AssociationIndustry leaders at Hong Kong Tourism Board’s online global forum stresses the urgent necessity for public and private sectors to coordinate a global travel recovery

Online global forum calls for end to quarantines, seeks coordinated restart to travel

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Moderated by Brian King, associate dean and professor at the School of Hotel and Tourism Management at the Hong Kong Polytechnic, the HKTB Global Online Forum discussed the new norm in travel with speakers including Steve Saxon of McKinsey & Company, Hermione Joye of Google and Jane Sun of Trip.com

Travel industry leaders speaking at Hong Kong Tourism Board’s (HKTB) global online forum, Beyond COVID-19: Global Tourism’s New Normal, earlier this week have made a collective plea for governments to end quarantine measures and adopt a more collaborative approach to reopen borders and manage the risks of Covid-19.

World Travel & Tourism Council (WTTC) President and CEO Gloria Guevara, stressed the urgency of prioritising coordinated approach to opening borders and removing travel quarantines, while establishing protocols that are consistent worldwide.

An integrated approach to recovery is key to mitigate the devastating impacts the Covid-19 crisis have had on the global tourism industry, urged Ms Guevara. “Our recent research shows that more than 197 million jobs are at risk, which would cause a loss of more than US$5.5 trillion to travel and tourism GDP worldwide,” she stated.

Quarantine measures currently present an "enormous issue" to the global travel sector, said Alexandre de Juniac, director general and CEO, International Air Transport Association (IATA).

“When governments decide to implement them, they stop travel," he said. "There is no recovery for tourism and business travel if there are quarantines. We advocate in favour of serious and strong procedures to avoid quarantines and restart the industry."

Peter Borer, COO at the Hong Kong and Shanghai Hotels, echoed industry sentiments for governments to open borders and lift restrictions. "We agree with IATA and WTTC that quarantines are detrimental to our industry and if they continue millions of jobs will be lost. We urge the government to establish global testing and contact tracing.”

Steve Saxon, partner at McKinsey & Company, pointed out that it is a combination of healthcare systems, government policies, wide-scale testing and stimulation packages that will get people travelling again.

Following the revival of domestic travel in many countries, Mr De Juniac expects the continental market to start reopening in Q3, while Q4 could possibly see the reopening of the intercontinental market. “The slow opening of borders means recovery will also be slow and financially painful” he cautioned.

Collaboration is key

Against a background of myriad responses among governments in tackling the global health crisis, HKTB chairman Dr YK Pang called for travel stakeholders to share their intelligence and resources together and work towards a seamless future experience for travellers and visitors.

“Our cooperation must cross geographical and business boundaries, we must pool our knowledge and our expertise, and to draw on our collective ingenuity to navigate these uncertain months that lie ahead of us," he said during the forum's opening speech.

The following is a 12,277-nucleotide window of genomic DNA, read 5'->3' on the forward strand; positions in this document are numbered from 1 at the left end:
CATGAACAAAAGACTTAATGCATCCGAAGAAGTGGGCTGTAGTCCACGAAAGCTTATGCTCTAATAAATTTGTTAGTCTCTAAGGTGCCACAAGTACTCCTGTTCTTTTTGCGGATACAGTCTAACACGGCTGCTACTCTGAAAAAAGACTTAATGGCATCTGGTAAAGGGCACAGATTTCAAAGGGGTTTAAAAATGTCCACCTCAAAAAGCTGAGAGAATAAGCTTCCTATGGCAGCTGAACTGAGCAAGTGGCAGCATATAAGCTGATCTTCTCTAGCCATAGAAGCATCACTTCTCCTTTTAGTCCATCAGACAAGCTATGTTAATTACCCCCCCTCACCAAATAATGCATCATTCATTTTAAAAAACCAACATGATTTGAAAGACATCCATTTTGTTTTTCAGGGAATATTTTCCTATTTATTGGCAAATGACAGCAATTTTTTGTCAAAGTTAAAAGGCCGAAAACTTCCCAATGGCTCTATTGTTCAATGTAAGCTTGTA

During the Wednesday event, he also announced the collaboration between the Hong Kong government and trade partners to create Open House Hong Kong, a platform of travel offers and experiences.

Speaking from mainland China, Trip.com Group CEO Jane Sun said the company is keen to assist the revival of the tourism industry, and has rolled out a RMB 2 billion (US$141 million) disaster relief fund for customers and a RMB 1 billion partnership fund for industry partners.

Ms Sun revealed that Trip.com's recent International Recovery Plan sold over 5,000 high-end products worth RMB7 million in one hour, while its Classy Travel Live Presale, offering deep discounts and free cancellations, was met with overwhelmingly positive response.

The surge in interest for risk-free travel bookings, pre-sale offers with flexible timings and deep discounts, and travel insurance coverage, is an indication of high pent-up demand from the mainland Chinese market, she remarked.

Preparing for the new norm

Dr Pang emphasised that safety will naturally be at the heart of travellers’ demands post Covid. “In this new normal travellers must be sure destinations care for their concerns and that every touch point of their journey is clean and safe,” he said, adding that travellers will initially target closer destinations and wellness itineraries, and will be willing to pay more for more space on planes and better quality, trustworthy hotels.

Such trends have already surfaced among search data in the wake of the coronavirus pandemic, according to Hermione Joye, sector lead, travel & vertical search APAC for Google. She added that top concerns among consumers in Asia Pacific and around the globe are exposure to Covid while travelling, financing their trips, travel logistics, and the fear of restrictions, quarantines and consequences.

Asia Pacific travellers are generally more optimistic about international travel than those from the rest of the world, added Ms Joye, with India and Indonesia markets keen to travel internationally, and Japan and Australia leaning towards domestic trips.

Family getaways and couples trips are top priorities, with beach and nature destinations to higher star, hygiene minded hotels with flexible booking policies and competitive offers, she said.

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